2006 Historical Geology - Part III
Outline of Historical Geology by Ellin Beltz
Part I
Introduction, Environment, Stratigraphy
Part II
Taxonomy and Taphonomy
Part III
You are Here
Rock Cycle
Part IV
Plate Tectonics
Part V
A brief history of Earth
2006 by Ellin Beltz

Historical Geology - Part III - Rock Cycle

Review of the Rock Cycle

Rocks record their environment of formation and reveal the Earth's history. All the rocks of Earth's crust can form or be formed from other rocks.

If you're rusty on this topic, click here to review the Basic Rock Cycle before advancing to this slightly more advanced material.

Composition of crustal rocks is dependent on the abundance of elements in the earth's crust. By descending weight percent these elements are:

ElementPercent
Oxygen 46.2
Silicon 27.7
Aluminum 8.1
Iron 5.0
Calcium 3.6
Sodium 2.8
Potassium 2.5
Magnesium 2.1
Other elements 1.7
Total 100%

The uppermost mantle is considered to be mafic and ultramafic, except where blobs of subducted plates may be changing the mineralogy in localized areas. Since the early Earth is considered to have been hotter and the crust to have formed as a froth on the surface of the hot liquid, igneous rocks are discussed first.

Igneous rocks
form from hot magma. The source of the magma determines the chemical composition of the rock (mafic, intermediate, or felsic). Mafic rocks form from mafic lavas associated with a deep mantle source. Felsic rocks form from reworking and recycling of primarily continental sedimentary material. Intermediate rocks often form by a mafic lava travelling upward through a felsic continent, melting and diluting the magma as it travels upward. Igneous rock texture (big crystals, little crystals, no crystals and/or glassy) is a function of cooling time and the amount of water present in the magma. For example, granite is classified as a felsic rock with an intrusive texture (crystals >~5mm) while andesite is an intermediate extrusive rock with tiny crystals formed during rapid cooling following volcanic eruption.

The intrusive igneous rocks are gabbro (mafic), diorite/diabase (intermediate) and granite (felsic). All cooled slowly and have large crystals because their source magmas never reached the surface. The extrusive igneous rocks are basalt (mafic) including the Hawaiian lavas pahoehoe/aa and pillow lavas, andesite (intermediate) and rhyolite (felsic).

Mafic rocks are high in iron and magnesium minerals, primarily Olivine, Pyroxene, Amphibole/Hornblende and aluminosilicate minerals like Calcium Feldspar/Labradorite and Calcium/Sodium feldspar mixes. Felsic rocks contain fewer iron magnesium minerals but are high in aluminosilicate Sodium Feldspar/Albite and Potassium Feldspar/Orthoclase, as well as sheet silicates/Biotite and Muscovite Micas and pure silica tetrahedrons/Quartz. Intermediate rocks contain some mafic minerals and some felsic minerals.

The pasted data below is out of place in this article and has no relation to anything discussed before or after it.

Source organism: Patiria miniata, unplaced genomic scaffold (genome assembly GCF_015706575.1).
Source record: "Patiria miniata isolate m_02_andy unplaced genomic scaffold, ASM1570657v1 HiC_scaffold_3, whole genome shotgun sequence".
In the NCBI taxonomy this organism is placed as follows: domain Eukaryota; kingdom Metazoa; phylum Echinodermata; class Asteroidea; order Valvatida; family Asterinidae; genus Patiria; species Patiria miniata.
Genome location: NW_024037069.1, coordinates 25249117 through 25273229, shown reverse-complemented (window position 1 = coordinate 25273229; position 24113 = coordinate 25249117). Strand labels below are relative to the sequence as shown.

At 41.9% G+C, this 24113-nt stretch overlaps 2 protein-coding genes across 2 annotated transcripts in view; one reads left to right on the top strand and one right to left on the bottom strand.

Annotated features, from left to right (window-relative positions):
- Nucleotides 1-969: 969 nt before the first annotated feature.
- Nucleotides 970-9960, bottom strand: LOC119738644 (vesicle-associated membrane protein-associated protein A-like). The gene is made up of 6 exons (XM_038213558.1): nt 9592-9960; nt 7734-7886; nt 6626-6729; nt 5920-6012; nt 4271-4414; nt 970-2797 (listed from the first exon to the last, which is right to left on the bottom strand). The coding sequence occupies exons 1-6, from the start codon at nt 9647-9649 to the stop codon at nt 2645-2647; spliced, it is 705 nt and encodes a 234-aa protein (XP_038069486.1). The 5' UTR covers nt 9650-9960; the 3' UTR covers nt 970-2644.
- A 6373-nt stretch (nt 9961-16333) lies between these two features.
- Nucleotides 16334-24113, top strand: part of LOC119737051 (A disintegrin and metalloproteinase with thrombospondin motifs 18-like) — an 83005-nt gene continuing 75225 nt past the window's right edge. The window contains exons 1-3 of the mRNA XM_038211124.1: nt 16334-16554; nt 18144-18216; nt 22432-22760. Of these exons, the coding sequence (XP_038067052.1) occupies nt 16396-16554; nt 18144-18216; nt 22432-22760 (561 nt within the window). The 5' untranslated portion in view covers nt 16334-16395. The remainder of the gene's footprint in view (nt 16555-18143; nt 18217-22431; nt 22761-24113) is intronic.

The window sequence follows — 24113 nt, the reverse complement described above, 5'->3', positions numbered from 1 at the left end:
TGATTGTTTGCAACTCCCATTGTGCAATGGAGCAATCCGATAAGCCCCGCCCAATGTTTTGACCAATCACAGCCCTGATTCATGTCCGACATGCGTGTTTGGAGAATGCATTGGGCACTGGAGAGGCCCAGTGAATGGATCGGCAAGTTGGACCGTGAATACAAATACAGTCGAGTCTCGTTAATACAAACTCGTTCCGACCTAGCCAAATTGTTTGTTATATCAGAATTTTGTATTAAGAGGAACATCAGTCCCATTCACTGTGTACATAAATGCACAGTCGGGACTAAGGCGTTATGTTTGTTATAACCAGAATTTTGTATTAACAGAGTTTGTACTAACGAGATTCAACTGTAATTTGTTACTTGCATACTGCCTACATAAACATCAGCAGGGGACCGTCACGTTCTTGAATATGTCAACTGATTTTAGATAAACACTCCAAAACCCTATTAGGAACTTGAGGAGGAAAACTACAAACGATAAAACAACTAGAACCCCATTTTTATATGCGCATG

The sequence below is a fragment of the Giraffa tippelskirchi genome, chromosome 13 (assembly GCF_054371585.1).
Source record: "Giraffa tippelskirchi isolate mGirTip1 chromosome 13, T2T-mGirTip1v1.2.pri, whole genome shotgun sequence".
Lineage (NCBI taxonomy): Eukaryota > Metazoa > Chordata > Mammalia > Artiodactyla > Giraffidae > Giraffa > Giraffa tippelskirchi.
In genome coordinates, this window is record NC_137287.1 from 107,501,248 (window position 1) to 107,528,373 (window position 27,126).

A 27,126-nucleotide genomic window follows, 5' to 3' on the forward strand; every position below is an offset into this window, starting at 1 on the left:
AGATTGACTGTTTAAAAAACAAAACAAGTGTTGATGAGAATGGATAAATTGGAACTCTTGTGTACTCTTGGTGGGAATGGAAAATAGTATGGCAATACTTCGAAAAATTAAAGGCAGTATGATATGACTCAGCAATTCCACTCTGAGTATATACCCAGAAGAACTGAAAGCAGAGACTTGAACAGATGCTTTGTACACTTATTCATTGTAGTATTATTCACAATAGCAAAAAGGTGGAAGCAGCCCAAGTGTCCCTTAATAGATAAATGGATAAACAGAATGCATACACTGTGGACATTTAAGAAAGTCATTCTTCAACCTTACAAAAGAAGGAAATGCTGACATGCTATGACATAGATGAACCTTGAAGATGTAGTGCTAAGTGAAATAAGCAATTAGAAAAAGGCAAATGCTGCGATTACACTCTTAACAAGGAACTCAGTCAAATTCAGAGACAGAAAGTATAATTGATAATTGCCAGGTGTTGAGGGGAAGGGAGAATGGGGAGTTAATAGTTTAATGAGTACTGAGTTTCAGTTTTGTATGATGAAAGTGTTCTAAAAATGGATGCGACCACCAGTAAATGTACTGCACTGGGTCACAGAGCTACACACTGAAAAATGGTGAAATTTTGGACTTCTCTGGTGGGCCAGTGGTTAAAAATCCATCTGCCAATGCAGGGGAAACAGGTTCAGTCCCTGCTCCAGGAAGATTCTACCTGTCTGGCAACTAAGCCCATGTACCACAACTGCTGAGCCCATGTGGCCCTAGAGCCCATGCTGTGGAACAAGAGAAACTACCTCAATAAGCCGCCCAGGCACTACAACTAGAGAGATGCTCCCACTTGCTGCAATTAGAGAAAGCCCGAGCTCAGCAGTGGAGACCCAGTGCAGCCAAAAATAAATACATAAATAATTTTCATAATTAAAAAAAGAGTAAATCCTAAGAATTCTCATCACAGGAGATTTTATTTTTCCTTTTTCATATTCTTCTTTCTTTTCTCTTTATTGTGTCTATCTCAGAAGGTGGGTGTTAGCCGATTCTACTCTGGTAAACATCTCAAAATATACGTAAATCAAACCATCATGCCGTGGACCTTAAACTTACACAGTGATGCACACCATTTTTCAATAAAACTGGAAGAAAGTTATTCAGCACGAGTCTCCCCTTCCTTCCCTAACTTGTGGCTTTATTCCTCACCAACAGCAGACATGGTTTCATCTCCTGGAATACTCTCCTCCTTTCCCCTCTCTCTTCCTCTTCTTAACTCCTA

The most notable igneous features are active volcanos and igneous structures exposed by erosion like necks, dikes, sills, batholiths and plutons associated with extinct volcanos. Volcanos erupt both on land and under the ocean. In 1996, a volcano erupted under a glacier in Iceland causing immense damage and drainage rates from subglacial rift zone in Antarctica are being monitored. Volcanos erupt magma and deposit ash, tuff, tufa, lava, water and gases. When the heat source for the magma is lost, fluid rock solidifies slowly, creating large crystal intrusive rocks. Radial stream drainage is a volcanic feature controlled by steep slope angle and soft rocks. Exposed batholiths and plutons are often called "elephant rocks" or "jumbo rocks" as they tend to joint and weather roundly before eroding away.

Sedimentary rocks
form from chemical and physical particles of other rocks and sediments. Wind and water weather and erode rocks and sediments at the Earth's surface. Water and wind may act as agents of transport, moving particles far from their source. Sediments laid down in a "depositional environment" may lithify to sedimentary rocks if they are subjected to the forces of compaction and cementation. One importance of sedimentary rocks to plate tectonics is that when deposited in an environment which eventually obducts or subducts, the metamorphosed sediments record the previous environment. "Suspect terranes," foreign rocks obducted onto continents are often composed of basalt platforms with associated sedimentary rocks. The major importance of sediments to plate tectonics, however, is that they record environments which - although not directly impacted (or squished) - were affected by weather changes and current changes associated with the changing face of the Earth.

Sediments and sedimentary rocks are classified primarily by particle size and/or chemical composition. For example, red sandstone is composed of sand sized particles of silicon dioxide (Quartz) with iron oxide in the cement; while limestone is a chemical sedimentary rock composed of calcium carbonate (Calcite).